The threat posed by climate change forces us to reshape our electricity generation landscape. Wind turbines and solar panels will take up pole position yet their intermittent nature causes challenges for the variable but continuous need for electricity. In this context, chemical storage appears to be a promising option. Excess electricity in times of low grid demand is used to synthesize fuels such as H2, NH3, CH4, CH3OH, e-gasoline or e-diesel, of which methanol (CH3OH) is the simplest type of synthetic fuel that is liquid at ambient conditions.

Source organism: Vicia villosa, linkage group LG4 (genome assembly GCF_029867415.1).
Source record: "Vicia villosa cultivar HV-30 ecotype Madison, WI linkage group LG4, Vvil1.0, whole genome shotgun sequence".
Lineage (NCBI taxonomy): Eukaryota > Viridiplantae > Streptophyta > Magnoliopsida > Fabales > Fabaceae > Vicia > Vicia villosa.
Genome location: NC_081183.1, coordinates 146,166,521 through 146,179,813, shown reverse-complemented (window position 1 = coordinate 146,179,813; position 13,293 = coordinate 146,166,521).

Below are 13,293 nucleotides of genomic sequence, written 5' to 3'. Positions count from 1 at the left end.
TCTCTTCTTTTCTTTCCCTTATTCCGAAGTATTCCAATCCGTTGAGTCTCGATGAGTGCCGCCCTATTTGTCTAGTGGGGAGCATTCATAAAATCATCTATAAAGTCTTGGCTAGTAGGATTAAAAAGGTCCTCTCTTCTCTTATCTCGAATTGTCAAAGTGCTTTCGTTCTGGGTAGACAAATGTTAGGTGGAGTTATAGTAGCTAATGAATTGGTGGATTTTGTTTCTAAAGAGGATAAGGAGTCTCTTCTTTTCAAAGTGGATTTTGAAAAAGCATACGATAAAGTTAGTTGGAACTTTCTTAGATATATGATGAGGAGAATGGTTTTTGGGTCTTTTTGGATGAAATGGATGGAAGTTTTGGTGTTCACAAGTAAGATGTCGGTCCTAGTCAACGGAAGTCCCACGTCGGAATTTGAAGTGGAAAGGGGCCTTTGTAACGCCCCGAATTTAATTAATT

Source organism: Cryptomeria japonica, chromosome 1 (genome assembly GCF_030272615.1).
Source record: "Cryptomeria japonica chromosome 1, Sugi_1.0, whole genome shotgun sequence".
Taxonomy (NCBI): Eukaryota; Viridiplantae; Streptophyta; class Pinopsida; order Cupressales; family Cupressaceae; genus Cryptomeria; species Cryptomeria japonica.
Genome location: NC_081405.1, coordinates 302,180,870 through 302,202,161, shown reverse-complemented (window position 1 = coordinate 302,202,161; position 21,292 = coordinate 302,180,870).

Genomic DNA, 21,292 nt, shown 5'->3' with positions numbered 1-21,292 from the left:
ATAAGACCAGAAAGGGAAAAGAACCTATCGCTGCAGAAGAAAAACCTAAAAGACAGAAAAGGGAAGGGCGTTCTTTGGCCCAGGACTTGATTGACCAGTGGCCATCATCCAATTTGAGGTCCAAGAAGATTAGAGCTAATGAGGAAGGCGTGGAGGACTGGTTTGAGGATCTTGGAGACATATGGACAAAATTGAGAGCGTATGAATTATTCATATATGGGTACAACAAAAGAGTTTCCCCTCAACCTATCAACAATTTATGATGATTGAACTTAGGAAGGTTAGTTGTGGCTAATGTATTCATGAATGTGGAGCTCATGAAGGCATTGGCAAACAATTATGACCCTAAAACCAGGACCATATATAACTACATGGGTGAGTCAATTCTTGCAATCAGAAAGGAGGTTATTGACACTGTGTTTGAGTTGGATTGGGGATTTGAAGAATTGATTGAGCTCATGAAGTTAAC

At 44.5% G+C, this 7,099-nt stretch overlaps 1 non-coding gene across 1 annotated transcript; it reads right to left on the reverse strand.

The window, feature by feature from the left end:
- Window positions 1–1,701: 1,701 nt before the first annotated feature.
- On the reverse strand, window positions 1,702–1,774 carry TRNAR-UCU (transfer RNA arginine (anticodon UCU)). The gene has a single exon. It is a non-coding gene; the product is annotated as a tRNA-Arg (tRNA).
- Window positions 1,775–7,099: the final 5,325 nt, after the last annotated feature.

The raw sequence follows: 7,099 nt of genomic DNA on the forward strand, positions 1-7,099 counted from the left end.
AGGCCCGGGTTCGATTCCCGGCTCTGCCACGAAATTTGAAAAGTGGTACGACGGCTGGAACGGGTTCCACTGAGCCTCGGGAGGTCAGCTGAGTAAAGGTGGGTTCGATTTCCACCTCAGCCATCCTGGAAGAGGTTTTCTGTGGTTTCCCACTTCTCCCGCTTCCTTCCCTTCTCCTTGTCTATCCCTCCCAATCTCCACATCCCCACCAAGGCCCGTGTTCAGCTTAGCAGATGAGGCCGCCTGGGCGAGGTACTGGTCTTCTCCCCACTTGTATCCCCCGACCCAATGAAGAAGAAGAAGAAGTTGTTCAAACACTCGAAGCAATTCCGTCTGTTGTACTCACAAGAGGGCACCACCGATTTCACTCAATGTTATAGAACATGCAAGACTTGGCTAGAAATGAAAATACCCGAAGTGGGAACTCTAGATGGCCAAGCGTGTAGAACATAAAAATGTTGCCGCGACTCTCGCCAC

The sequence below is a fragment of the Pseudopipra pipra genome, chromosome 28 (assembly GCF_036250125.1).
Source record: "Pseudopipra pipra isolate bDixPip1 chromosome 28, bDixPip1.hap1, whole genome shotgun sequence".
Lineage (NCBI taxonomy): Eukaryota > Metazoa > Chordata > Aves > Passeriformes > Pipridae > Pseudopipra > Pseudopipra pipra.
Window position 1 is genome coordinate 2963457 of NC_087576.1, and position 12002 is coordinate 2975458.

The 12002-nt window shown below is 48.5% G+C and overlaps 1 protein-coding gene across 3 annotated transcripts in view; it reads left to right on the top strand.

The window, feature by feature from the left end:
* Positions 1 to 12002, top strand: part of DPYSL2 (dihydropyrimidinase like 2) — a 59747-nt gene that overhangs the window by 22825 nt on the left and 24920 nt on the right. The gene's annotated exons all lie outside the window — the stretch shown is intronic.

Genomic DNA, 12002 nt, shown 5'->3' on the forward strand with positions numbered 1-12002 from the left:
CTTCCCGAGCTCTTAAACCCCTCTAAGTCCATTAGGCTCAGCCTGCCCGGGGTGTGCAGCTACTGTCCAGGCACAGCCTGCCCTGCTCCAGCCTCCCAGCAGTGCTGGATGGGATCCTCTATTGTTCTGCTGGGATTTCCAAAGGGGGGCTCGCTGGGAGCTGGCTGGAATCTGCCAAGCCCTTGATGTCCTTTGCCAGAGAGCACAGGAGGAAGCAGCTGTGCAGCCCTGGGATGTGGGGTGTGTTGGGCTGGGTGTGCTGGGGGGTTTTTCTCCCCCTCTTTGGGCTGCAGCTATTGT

At times where there is a high grid demand, internal combustion engines can be used to reconvert this energy back to electricity. In order to know the full efficiency potential of this “Power-to-Fuel-to-Power” technology, one needs to optimize the engine to the fuel. The physico-chemical properties of methanol allow for ultra-high efficiency spark ignition engines. As a starting point, a 1.6L methanol fueled DISI engine is optimized using a surface response method of the Box-Wilson type. The next step will be to collect the efficiency numbers for different sized methanol fueled engines. The common terms will be investigated and scaling laws will be defined to answer some general questions: How big can you go (in terms of power), how efficient can you do it? at